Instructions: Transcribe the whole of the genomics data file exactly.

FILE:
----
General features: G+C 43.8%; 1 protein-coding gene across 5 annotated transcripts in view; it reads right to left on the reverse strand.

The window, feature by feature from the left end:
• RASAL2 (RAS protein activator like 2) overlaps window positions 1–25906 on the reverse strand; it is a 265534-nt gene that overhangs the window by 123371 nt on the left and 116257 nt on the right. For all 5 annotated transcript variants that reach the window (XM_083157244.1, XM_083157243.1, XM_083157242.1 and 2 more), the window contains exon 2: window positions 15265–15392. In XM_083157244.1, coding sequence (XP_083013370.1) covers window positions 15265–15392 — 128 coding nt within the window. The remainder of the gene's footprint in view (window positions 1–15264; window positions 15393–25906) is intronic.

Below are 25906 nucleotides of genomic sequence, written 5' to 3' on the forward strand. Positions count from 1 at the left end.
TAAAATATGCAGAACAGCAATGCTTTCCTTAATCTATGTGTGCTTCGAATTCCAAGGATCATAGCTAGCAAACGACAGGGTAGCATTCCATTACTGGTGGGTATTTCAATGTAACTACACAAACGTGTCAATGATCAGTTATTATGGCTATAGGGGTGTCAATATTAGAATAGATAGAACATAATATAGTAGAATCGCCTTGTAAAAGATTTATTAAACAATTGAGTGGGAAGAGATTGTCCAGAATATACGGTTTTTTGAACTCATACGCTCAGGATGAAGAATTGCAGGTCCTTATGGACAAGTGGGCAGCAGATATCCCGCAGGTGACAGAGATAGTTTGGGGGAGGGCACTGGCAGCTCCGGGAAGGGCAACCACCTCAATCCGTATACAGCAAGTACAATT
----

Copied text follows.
General features: G+C 43.8%; 1 protein-coding gene across 5 annotated transcripts in view; it reads right to left on the reverse strand.

The window, feature by feature from the left end:
• RASAL2 (RAS protein activator like 2) overlaps window positions 1–25906 on the reverse strand; it is a 265534-nt gene that overhangs the window by 123371 nt on the left and 116257 nt on the right. For all 5 annotated transcript variants that reach the window (XM_083157244.1, XM_083157243.1, XM_083157242.1 and 2 more), the window contains exon 2: window positions 15265–15392. In XM_083157244.1, coding sequence (XP_083013370.1) covers window positions 15265–15392 — 128 coding nt within the window. The remainder of the gene's footprint in view (window positions 1–15264; window positions 15393–25906) is intronic.

Below are 25906 nucleotides of genomic sequence, written 5' to 3' on the forward strand. Positions count from 1 at the left end.
TAAAATATGCAGAACAGCAATGCTTTCCTTAATCTATGTGTGCTTCGAATTCCAAGGATCATAGCTAGCAAACGACAGGGTAGCATTCCATTACTGGTGGGTATTTCAATGTAACTACACAAACGTGTCAATGATCAGTTATTATGGCTATAGGGGTGTCAATATTAGAATAGATAGAACATAATATAGTAGAATCGCCTTGTAAAAGATTTATTAAACAATTGAGTGGGAAGAGATTGTCCAGAATATACGGTTTTTTGAACTCATACGCTCAGGATGAAGAATTGCAGGTCCTTATGGACAAGTGGGCAGCAGATATCCCGCAGGTGACAGAGATAGTTTGGGGGAGGGCACTGGCAGCTCCGGGAAGGGCAACCACCTCAATCCGTATACAGCAAGTACAATT